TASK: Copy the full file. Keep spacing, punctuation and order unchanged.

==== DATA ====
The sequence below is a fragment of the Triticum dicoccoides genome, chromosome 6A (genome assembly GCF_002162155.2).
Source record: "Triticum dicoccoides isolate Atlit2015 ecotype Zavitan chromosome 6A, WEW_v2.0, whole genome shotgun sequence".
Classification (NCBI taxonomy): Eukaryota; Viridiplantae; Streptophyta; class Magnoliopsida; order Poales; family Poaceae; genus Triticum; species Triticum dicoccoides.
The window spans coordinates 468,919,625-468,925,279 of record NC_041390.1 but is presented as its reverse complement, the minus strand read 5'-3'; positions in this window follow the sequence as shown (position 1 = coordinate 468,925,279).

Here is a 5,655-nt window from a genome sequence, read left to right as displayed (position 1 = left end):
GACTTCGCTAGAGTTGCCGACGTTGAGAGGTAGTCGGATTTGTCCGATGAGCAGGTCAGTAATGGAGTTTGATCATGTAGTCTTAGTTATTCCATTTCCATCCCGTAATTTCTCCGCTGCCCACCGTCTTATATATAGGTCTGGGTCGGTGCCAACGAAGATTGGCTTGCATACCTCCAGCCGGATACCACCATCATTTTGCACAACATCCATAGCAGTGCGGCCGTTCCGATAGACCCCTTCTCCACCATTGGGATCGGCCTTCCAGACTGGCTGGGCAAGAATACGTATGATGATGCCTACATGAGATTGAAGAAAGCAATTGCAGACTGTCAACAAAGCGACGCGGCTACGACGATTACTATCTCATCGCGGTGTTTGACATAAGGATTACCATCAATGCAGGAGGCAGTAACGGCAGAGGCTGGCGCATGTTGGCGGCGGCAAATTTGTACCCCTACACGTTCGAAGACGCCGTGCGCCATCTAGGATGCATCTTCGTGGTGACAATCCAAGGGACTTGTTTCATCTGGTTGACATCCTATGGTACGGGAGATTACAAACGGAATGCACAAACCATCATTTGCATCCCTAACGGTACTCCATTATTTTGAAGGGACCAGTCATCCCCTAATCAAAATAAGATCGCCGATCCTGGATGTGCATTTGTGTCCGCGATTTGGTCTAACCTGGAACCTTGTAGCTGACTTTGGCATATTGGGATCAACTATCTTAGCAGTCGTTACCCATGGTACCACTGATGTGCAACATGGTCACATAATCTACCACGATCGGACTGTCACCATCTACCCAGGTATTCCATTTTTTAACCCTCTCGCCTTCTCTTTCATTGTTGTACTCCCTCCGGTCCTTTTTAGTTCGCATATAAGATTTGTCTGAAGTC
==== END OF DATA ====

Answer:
The sequence below is a fragment of the Triticum dicoccoides genome, chromosome 6A (genome assembly GCF_002162155.2).
Source record: "Triticum dicoccoides isolate Atlit2015 ecotype Zavitan chromosome 6A, WEW_v2.0, whole genome shotgun sequence".
Classification (NCBI taxonomy): Eukaryota; Viridiplantae; Streptophyta; class Magnoliopsida; order Poales; family Poaceae; genus Triticum; species Triticum dicoccoides.
The window spans coordinates 468,919,625-468,925,279 of record NC_041390.1 but is presented as its reverse complement, the minus strand read 5'-3'; positions in this window follow the sequence as shown (position 1 = coordinate 468,925,279).

Here is a 5,655-nt window from a genome sequence, read left to right as displayed (position 1 = left end):
GACTTCGCTAGAGTTGCCGACGTTGAGAGGTAGTCGGATTTGTCCGATGAGCAGGTCAGTAATGGAGTTTGATCATGTAGTCTTAGTTATTCCATTTCCATCCCGTAATTTCTCCGCTGCCCACCGTCTTATATATAGGTCTGGGTCGGTGCCAACGAAGATTGGCTTGCATACCTCCAGCCGGATACCACCATCATTTTGCACAACATCCATAGCAGTGCGGCCGTTCCGATAGACCCCTTCTCCACCATTGGGATCGGCCTTCCAGACTGGCTGGGCAAGAATACGTATGATGATGCCTACATGAGATTGAAGAAAGCAATTGCAGACTGTCAACAAAGCGACGCGGCTACGACGATTACTATCTCATCGCGGTGTTTGACATAAGGATTACCATCAATGCAGGAGGCAGTAACGGCAGAGGCTGGCGCATGTTGGCGGCGGCAAATTTGTACCCCTACACGTTCGAAGACGCCGTGCGCCATCTAGGATGCATCTTCGTGGTGACAATCCAAGGGACTTGTTTCATCTGGTTGACATCCTATGGTACGGGAGATTACAAACGGAATGCACAAACCATCATTTGCATCCCTAACGGTACTCCATTATTTTGAAGGGACCAGTCATCCCCTAATCAAAATAAGATCGCCGATCCTGGATGTGCATTTGTGTCCGCGATTTGGTCTAACCTGGAACCTTGTAGCTGACTTTGGCATATTGGGATCAACTATCTTAGCAGTCGTTACCCATGGTACCACTGATGTGCAACATGGTCACATAATCTACCACGATCGGACTGTCACCATCTACCCAGGTATTCCATTTTTTAACCCTCTCGCCTTCTCTTTCATTGTTGTACTCCCTCCGGTCCTTTTTAGTTCGCATATAAGATTTGTCTGAAGTC